Dr. Mahajan is a Professor and vitreoretinal surgeon and scientist in the Department of Ophthalmology at Stanford University. He directs the NIH-funded Molecular Surgery and Omics Laboratory that uses high-throughput methods in genomics, proteomics, and phenomics to identify molecules involved in vitreoretinal disease.
His research team discovered the first gene to cause non syndromic uveitis and is now using protein crystallography to design therapeutic inhibitors for calpain-5. Mahajan and his team performed the first CRISPR gene editing therapy for eye disease in human stem cells. They have also created in vivo models for diabetic retinopathy and uveitis.
Using translational proteomics, Mahajan’s multidisciplinary team is developing new precision health approaches using molecular biomarkers to diagnose retinal disease, select personalized therapies, and decode the anatomic structures of the human eye.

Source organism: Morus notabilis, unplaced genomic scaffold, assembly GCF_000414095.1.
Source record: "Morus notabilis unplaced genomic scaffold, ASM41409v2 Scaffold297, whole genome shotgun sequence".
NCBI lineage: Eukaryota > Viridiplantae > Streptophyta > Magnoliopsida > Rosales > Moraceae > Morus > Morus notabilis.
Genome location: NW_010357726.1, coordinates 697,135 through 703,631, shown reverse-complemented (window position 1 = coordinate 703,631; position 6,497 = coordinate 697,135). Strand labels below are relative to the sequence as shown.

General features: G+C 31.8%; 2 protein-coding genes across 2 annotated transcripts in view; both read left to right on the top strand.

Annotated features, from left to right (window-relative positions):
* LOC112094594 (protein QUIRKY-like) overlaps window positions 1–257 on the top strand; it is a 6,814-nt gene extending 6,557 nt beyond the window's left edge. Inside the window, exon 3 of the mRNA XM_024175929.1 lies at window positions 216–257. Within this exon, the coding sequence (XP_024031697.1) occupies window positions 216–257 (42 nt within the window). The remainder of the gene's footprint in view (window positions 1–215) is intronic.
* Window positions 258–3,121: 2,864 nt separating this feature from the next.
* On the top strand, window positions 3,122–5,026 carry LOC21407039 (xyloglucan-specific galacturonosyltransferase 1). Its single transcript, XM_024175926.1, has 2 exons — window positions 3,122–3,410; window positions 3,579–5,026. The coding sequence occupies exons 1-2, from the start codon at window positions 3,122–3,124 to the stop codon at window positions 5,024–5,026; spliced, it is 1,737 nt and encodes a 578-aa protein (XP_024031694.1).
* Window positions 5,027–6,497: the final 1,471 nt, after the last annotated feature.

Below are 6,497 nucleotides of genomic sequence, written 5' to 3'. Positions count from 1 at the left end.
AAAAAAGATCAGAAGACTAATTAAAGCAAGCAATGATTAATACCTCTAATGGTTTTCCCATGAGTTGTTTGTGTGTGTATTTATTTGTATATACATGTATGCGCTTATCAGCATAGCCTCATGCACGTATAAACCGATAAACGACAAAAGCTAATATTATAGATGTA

Dr. Mahajan has trained numerous surgical fellows that now operate around the world. He has developed enhanced surgeries for complex cases of retinal detachment, macular hole, macular edema, diabetes, macular degeneration, proliferative vitreoretinopathy, optic maculopathy, uveitis, and others. He has identified safer approaches for vitreoretinal surgery in children and adults, and provides second opinions for complex cases. Dr. Mahajan is among only a handful of surgeons to perform human gene therapy for retinal disease. He has published new surgical biomarker studies that are the first to use personalized proteomics to precisely diagnose and treat otherwise problematic retinal diseases.
Dr. Mahajan earned his bachelor’s degree in Molecular and Cell Biology at the University of California, Berkeley. He then entered the Medical Scientist Training Program at the University of California, Irvine. Upon completion, he joined the residency program at the Jules Stein Eye Institute at the University of California, Los Angeles. At UCLA he completed post doctoral laboratory research as an EyeSTAR Fellow. He next specialized in vitreoretinal diseases and surgery at the University of Iowa’s Retina Fellowship Program and joined as faculty in 2008. He joined Stanford University in 2017.